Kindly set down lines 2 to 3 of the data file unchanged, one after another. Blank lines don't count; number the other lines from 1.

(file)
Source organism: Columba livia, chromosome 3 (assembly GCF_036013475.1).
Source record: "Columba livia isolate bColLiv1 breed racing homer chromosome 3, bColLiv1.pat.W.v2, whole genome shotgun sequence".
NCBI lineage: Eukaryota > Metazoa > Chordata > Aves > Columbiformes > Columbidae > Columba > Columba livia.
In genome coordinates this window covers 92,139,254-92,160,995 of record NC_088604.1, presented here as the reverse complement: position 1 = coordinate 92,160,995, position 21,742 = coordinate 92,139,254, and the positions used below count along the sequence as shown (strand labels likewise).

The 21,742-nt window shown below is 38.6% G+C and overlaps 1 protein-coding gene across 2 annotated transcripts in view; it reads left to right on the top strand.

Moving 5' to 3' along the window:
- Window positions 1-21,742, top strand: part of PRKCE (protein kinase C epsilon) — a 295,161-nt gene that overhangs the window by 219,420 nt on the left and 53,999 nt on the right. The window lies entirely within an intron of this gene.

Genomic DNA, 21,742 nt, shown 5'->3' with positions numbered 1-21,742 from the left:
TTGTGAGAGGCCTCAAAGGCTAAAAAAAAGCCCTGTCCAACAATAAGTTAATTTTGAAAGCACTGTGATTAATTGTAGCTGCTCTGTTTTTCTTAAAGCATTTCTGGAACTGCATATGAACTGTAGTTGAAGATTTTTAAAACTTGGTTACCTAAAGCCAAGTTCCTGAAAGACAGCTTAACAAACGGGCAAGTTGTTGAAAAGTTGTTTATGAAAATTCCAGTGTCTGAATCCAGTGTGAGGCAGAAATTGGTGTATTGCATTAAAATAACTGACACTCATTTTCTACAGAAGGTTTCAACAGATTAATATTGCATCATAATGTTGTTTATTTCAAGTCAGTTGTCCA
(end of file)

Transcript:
Source record: "Columba livia isolate bColLiv1 breed racing homer chromosome 3, bColLiv1.pat.W.v2, whole genome shotgun sequence".
NCBI lineage: Eukaryota > Metazoa > Chordata > Aves > Columbiformes > Columbidae > Columba > Columba livia.